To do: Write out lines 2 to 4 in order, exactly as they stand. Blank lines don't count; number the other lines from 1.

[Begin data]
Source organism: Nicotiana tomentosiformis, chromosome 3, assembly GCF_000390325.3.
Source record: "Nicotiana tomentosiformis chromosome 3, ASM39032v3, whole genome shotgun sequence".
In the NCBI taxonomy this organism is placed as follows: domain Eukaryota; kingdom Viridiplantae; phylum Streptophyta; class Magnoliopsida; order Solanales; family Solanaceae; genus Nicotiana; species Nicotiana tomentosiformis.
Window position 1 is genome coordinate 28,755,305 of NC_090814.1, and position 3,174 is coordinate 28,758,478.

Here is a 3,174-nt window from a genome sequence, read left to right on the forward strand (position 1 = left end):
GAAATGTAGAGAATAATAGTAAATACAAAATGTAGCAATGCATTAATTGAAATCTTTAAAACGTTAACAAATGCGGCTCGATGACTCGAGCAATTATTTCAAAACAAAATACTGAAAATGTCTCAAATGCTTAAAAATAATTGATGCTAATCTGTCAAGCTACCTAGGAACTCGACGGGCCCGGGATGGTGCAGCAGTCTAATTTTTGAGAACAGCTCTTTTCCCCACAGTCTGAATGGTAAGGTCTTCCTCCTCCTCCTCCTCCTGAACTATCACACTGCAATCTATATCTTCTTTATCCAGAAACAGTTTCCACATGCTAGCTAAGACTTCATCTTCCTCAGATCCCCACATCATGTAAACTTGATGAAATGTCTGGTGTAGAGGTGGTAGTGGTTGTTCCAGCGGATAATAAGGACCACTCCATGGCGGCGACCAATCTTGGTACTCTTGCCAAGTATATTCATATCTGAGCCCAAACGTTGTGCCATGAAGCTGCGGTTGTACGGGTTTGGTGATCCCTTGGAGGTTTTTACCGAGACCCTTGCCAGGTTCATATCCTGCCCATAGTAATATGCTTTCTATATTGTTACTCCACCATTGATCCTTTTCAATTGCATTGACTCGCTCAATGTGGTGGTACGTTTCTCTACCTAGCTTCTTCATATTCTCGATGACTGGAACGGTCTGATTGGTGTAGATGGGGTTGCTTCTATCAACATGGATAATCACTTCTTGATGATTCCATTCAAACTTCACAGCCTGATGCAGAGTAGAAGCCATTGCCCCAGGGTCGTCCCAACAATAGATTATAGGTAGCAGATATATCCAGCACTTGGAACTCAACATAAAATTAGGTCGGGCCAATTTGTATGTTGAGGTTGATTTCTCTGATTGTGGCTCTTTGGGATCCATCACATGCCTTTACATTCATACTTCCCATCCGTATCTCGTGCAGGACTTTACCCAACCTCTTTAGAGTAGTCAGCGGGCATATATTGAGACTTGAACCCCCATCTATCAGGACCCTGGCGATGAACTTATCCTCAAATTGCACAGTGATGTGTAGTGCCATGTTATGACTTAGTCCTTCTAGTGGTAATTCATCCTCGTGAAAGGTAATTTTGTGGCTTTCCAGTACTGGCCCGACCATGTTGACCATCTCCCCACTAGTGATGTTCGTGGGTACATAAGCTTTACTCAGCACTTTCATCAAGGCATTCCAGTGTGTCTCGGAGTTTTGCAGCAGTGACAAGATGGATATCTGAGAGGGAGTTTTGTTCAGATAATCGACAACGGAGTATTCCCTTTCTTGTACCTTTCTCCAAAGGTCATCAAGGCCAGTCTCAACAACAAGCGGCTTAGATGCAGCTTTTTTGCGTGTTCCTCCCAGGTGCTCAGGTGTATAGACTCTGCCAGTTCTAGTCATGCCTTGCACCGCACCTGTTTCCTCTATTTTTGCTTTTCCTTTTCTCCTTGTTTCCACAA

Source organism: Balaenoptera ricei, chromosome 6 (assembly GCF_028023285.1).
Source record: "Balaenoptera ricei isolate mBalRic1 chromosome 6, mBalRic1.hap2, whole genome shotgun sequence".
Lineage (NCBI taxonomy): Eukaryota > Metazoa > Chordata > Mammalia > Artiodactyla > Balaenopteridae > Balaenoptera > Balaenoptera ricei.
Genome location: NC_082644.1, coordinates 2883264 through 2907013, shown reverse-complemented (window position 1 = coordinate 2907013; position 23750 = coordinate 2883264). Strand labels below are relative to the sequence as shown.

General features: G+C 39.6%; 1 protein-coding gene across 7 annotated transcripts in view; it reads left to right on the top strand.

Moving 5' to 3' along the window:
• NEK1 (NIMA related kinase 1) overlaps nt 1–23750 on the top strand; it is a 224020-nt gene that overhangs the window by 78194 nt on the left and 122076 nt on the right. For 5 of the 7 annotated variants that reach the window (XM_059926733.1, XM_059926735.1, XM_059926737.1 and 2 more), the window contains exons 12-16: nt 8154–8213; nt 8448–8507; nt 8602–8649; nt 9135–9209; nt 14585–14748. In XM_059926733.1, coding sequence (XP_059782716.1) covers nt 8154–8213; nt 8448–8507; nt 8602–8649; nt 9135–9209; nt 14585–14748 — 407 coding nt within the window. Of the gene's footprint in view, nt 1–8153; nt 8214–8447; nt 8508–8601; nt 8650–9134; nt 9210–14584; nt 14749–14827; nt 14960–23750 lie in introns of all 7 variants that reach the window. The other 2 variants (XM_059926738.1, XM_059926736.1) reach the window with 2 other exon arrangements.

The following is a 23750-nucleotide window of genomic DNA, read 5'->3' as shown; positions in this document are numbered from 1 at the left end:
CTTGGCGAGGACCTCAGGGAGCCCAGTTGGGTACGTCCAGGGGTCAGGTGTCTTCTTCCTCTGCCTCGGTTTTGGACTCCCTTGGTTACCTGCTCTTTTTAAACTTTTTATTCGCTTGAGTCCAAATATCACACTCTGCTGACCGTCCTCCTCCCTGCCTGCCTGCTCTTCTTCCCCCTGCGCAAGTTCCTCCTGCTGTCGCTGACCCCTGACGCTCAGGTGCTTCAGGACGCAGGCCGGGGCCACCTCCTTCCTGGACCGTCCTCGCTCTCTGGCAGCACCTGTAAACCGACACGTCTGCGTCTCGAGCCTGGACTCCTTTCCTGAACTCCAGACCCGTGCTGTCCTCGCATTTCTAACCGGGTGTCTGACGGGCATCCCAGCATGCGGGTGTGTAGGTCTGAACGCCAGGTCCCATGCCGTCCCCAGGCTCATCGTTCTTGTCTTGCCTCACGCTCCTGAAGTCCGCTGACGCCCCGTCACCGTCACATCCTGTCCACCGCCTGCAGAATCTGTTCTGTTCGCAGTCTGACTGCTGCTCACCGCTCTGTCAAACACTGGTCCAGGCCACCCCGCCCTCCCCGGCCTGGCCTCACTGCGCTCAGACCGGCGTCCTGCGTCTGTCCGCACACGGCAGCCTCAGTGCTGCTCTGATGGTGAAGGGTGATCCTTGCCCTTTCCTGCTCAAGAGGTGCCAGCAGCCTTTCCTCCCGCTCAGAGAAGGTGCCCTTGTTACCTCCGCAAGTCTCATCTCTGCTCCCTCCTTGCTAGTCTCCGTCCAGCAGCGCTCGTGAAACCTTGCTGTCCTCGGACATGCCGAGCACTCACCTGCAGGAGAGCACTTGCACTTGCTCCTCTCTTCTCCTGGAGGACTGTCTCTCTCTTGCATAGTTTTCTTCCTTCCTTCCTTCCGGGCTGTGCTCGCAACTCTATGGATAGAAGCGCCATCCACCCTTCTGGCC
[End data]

Source record: "Nicotiana tomentosiformis chromosome 3, ASM39032v3, whole genome shotgun sequence".
In the NCBI taxonomy this organism is placed as follows: domain Eukaryota; kingdom Viridiplantae; phylum Streptophyta; class Magnoliopsida; order Solanales; family Solanaceae; genus Nicotiana; species Nicotiana tomentosiformis.
Window position 1 is genome coordinate 28,755,305 of NC_090814.1, and position 3,174 is coordinate 28,758,478.